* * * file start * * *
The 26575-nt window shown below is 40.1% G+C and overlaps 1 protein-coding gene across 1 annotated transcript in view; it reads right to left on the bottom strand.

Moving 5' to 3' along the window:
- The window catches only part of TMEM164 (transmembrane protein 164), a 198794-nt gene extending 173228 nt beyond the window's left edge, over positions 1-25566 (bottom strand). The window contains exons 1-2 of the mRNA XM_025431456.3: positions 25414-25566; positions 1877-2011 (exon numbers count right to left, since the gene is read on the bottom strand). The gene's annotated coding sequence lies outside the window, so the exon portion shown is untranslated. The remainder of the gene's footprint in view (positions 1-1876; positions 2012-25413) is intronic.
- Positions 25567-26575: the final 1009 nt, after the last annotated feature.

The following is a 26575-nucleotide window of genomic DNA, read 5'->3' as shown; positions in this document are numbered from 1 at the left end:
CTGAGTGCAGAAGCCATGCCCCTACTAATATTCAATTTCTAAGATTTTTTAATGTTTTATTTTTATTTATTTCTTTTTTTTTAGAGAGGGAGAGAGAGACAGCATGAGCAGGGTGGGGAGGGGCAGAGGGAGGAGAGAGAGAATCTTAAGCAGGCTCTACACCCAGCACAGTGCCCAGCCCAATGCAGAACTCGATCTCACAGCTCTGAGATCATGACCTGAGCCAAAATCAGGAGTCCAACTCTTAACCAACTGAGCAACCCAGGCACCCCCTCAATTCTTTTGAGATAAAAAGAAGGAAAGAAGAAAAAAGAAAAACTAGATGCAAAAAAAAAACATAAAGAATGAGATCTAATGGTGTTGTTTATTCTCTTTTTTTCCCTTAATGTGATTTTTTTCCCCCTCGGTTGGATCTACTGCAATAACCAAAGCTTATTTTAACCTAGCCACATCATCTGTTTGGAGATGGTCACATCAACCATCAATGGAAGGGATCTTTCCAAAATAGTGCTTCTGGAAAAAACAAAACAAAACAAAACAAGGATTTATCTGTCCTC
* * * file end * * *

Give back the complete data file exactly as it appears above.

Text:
The 26575-nt window shown below is 40.1% G+C and overlaps 1 protein-coding gene across 1 annotated transcript in view; it reads right to left on the bottom strand.

Moving 5' to 3' along the window:
- The window catches only part of TMEM164 (transmembrane protein 164), a 198794-nt gene extending 173228 nt beyond the window's left edge, over positions 1-25566 (bottom strand). The window contains exons 1-2 of the mRNA XM_025431456.3: positions 25414-25566; positions 1877-2011 (exon numbers count right to left, since the gene is read on the bottom strand). The gene's annotated coding sequence lies outside the window, so the exon portion shown is untranslated. The remainder of the gene's footprint in view (positions 1-1876; positions 2012-25413) is intronic.
- Positions 25567-26575: the final 1009 nt, after the last annotated feature.

The following is a 26575-nucleotide window of genomic DNA, read 5'->3' as shown; positions in this document are numbered from 1 at the left end:
CTGAGTGCAGAAGCCATGCCCCTACTAATATTCAATTTCTAAGATTTTTTAATGTTTTATTTTTATTTATTTCTTTTTTTTTAGAGAGGGAGAGAGAGACAGCATGAGCAGGGTGGGGAGGGGCAGAGGGAGGAGAGAGAGAATCTTAAGCAGGCTCTACACCCAGCACAGTGCCCAGCCCAATGCAGAACTCGATCTCACAGCTCTGAGATCATGACCTGAGCCAAAATCAGGAGTCCAACTCTTAACCAACTGAGCAACCCAGGCACCCCCTCAATTCTTTTGAGATAAAAAGAAGGAAAGAAGAAAAAAGAAAAACTAGATGCAAAAAAAAAACATAAAGAATGAGATCTAATGGTGTTGTTTATTCTCTTTTTTTCCCTTAATGTGATTTTTTTCCCCCTCGGTTGGATCTACTGCAATAACCAAAGCTTATTTTAACCTAGCCACATCATCTGTTTGGAGATGGTCACATCAACCATCAATGGAAGGGATCTTTCCAAAATAGTGCTTCTGGAAAAAACAAAACAAAACAAAACAAGGATTTATCTGTCCTC